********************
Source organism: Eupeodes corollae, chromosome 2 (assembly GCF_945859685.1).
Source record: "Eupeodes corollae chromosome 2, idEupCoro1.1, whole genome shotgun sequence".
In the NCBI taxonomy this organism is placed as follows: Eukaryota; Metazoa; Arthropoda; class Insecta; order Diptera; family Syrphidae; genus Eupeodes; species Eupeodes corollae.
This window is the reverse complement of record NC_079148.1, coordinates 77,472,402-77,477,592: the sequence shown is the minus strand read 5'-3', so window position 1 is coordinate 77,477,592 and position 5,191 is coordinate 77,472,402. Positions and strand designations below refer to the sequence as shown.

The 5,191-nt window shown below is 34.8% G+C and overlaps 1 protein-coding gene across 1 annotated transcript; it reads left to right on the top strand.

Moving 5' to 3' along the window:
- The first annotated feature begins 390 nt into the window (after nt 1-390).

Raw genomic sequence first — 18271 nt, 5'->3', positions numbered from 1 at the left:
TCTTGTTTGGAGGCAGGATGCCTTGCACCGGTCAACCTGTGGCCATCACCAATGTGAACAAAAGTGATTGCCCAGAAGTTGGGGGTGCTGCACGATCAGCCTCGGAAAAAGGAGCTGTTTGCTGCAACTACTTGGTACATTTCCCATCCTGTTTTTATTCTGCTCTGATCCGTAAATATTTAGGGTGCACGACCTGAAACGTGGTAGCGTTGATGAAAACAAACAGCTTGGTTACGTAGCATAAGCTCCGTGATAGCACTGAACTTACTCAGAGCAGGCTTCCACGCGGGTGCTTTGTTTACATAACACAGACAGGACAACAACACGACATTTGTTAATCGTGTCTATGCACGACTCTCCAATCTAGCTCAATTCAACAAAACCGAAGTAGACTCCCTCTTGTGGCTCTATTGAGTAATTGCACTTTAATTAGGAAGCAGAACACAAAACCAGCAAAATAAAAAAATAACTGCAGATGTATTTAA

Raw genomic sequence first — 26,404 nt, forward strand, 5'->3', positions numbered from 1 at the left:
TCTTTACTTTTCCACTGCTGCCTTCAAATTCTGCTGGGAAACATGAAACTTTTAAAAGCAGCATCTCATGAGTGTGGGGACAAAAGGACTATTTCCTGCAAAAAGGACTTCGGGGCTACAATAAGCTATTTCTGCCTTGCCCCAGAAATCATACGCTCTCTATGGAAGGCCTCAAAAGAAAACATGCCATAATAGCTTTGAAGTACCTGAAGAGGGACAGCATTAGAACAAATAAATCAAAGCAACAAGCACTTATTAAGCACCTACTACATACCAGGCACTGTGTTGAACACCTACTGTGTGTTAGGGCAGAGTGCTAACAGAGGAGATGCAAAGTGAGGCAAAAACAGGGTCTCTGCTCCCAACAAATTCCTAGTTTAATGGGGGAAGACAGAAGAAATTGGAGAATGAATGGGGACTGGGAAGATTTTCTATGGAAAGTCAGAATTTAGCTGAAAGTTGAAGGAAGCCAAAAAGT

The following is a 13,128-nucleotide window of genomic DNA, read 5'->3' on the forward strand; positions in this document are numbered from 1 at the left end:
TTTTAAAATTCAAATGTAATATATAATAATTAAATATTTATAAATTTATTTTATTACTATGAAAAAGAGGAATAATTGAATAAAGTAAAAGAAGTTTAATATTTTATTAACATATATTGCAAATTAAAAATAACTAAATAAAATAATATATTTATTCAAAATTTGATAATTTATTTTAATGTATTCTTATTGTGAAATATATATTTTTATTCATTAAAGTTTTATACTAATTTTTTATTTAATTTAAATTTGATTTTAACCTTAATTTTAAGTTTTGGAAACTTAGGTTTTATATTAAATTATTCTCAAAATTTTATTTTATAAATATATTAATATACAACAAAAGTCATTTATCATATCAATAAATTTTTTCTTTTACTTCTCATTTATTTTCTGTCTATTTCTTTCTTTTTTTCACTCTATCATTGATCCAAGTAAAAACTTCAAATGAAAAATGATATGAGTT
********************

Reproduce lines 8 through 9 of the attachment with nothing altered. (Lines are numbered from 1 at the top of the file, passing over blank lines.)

Raw genomic sequence first — 18271 nt, 5'->3', positions numbered from 1 at the left:
TCTTGTTTGGAGGCAGGATGCCTTGCACCGGTCAACCTGTGGCCATCACCAATGTGAACAAAAGTGATTGCCCAGAAGTTGGGGGTGCTGCACGATCAGCCTCGGAAAAAGGAGCTGTTTGCTGCAACTACTTGGTACATTTCCCATCCTGTTTTTATTCTGCTCTGATCCGTAAATATTTAGGGTGCACGACCTGAAACGTGGTAGCGTTGATGAAAACAAACAGCTTGGTTACGTAGCATAAGCTCCGTGATAGCACTGAACTTACTCAGAGCAGGCTTCCACGCGGGTGCTTTGTTTACATAACACAGACAGGACAACAACACGACATTTGTTAATCGTGTCTATGCACGACTCTCCAATCTAGCTCAATTCAACAAAACCGAAGTAGACTCCCTCTTGTGGCTCTATTGAGTAATTGCACTTTAATTAGGAAGCAGAACACAAAACCAGCAAAATAAAAAAATAACTGCAGATGTATTTAA